The different methodologies can come under the umbrella of two variants. One is lightweight approach and the second one is fuller approaches. Lightweight approaches are characterized by relatively fewer prescriptive agreements, whereas fuller approaches involve a lot more detailed guidance in terms of process prescriptions. Some of the lightweight approaches are Scrum, extreme programming, and crystal. Some of the heavyweight or fuller approaches are dynamic systems development method or DSDM atern which is quite popular in the UK, Agile unified process, which is an instantiation of the rational unified process for adapting it to Agile, and feature driven development or FDD. Let us address a few points about all these methods as our main focus of this session is on Scrum. Crystal clear can be applied to teams of up to 6 or 8 co-located developers working on systems that are not life-critical. The crystal family of methodologies focuses on efficiency and habitability as components of project safety. Crystal clear focuses on people, not processes or artifacts. Crystal clear requires frequent delivery of usable code to users, reflective improvement, and communication preferably by being co-located, personal safety, focus, easy access to expert users and technical environment with Automated Tests, Configuration Management, and Frequent Integration. Feature driven development also called as FDD is an iterative and incremental software development process. The practices are all driven from a client-valued functionality or feature perspective. Its main purpose is to deliver tangible, working software repeatedly in a timely manner. The main goal of extreme programming or XP is to lower the cost of change in software requirements. With traditional system development methodologies, like the waterfall methodology, the requirements for the system are determined and often "frozen" at the beginning of the development project. This means that the cost of changing the requirements at a later stage in the project — something that is very common in the real-world — can be very high. The five core values of XP are communication, simplicity, feedback, courage, and respect. The Agile unified process or AUP applies Agile techniques such as test driven development (TDD), Agile modeling, Agile change management, and database refactoring to improve productivity. Dynamic systems development method (DSDM) is an Agile project delivery framework, primarily used as a software development method. Let us discuss about Scrum lifecycle in the next slide.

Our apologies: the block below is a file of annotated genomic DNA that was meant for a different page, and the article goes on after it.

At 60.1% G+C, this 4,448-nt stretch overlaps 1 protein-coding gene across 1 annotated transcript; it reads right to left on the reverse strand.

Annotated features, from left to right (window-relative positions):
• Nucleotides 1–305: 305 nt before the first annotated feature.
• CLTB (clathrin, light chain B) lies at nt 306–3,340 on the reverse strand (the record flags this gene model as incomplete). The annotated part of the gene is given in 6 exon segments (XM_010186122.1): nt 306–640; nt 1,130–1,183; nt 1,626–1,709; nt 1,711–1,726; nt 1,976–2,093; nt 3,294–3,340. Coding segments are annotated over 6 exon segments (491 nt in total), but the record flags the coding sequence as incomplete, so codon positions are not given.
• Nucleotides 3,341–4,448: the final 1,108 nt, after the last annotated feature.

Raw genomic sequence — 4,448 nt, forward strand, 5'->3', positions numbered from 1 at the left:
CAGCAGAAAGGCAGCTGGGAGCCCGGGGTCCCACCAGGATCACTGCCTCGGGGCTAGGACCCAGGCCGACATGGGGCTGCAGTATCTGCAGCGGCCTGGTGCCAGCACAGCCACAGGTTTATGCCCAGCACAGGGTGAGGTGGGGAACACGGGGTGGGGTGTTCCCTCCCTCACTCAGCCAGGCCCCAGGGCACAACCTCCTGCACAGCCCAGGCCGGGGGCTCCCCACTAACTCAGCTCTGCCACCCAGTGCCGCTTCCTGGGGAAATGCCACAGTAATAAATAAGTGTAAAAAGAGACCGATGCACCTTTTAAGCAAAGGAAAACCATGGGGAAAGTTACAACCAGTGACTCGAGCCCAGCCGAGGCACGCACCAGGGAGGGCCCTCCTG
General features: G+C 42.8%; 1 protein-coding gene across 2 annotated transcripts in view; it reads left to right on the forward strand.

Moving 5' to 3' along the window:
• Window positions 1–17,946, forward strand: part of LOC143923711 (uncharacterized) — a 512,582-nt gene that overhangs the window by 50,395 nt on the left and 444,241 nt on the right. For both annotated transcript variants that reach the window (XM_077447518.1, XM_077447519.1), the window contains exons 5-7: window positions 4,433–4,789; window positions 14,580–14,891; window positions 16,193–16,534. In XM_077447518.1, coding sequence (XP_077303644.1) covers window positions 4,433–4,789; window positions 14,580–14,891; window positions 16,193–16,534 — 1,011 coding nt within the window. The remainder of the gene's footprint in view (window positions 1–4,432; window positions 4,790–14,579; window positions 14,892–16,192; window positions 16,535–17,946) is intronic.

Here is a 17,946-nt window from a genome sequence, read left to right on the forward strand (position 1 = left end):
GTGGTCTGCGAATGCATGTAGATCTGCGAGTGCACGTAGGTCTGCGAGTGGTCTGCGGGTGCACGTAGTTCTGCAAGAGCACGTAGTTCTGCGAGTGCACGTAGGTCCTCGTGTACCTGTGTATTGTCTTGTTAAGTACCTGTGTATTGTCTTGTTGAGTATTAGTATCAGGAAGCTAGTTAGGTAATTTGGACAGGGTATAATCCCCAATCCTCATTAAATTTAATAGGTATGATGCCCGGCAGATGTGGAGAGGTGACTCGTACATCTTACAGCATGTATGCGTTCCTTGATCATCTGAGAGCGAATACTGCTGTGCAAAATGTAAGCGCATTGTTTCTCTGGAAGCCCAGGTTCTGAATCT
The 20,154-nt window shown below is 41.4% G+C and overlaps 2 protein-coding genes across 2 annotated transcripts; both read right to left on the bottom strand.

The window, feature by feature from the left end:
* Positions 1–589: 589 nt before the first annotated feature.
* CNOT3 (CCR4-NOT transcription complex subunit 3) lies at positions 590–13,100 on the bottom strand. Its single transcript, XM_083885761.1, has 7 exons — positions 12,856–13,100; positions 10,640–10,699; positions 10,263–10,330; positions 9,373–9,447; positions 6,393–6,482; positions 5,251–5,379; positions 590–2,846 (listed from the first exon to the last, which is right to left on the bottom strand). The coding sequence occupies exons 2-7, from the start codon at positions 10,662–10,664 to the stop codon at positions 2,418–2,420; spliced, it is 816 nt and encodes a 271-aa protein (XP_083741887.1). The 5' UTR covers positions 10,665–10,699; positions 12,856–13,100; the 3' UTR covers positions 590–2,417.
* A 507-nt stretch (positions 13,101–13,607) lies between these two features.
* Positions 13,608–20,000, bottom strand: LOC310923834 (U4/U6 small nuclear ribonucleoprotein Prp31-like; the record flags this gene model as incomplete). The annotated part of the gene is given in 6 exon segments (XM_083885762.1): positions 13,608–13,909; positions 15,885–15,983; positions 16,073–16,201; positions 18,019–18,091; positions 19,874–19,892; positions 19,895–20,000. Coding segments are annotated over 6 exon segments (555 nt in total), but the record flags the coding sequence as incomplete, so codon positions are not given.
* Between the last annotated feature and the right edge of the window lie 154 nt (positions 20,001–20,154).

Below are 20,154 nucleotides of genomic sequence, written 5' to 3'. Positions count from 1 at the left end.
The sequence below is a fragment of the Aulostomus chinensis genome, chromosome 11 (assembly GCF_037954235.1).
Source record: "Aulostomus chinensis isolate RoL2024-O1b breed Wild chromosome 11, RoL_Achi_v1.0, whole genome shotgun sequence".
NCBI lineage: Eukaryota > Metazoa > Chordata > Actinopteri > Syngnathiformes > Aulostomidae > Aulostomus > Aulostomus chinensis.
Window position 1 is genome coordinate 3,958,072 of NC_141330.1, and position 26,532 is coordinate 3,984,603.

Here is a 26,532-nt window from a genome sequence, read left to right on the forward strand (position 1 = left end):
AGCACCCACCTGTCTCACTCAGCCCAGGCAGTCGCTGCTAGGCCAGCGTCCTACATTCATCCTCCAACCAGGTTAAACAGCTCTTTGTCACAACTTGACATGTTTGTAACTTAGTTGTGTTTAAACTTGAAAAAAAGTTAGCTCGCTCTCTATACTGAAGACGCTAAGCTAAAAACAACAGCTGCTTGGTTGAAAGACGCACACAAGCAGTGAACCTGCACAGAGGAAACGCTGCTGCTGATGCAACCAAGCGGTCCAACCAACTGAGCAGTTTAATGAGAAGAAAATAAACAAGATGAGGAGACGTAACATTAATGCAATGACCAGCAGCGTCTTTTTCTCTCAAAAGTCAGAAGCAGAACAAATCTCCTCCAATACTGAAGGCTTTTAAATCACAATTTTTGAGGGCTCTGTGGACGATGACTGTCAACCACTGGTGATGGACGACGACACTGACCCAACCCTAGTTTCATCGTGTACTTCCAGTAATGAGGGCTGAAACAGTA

1.8 Scrum Life Cycle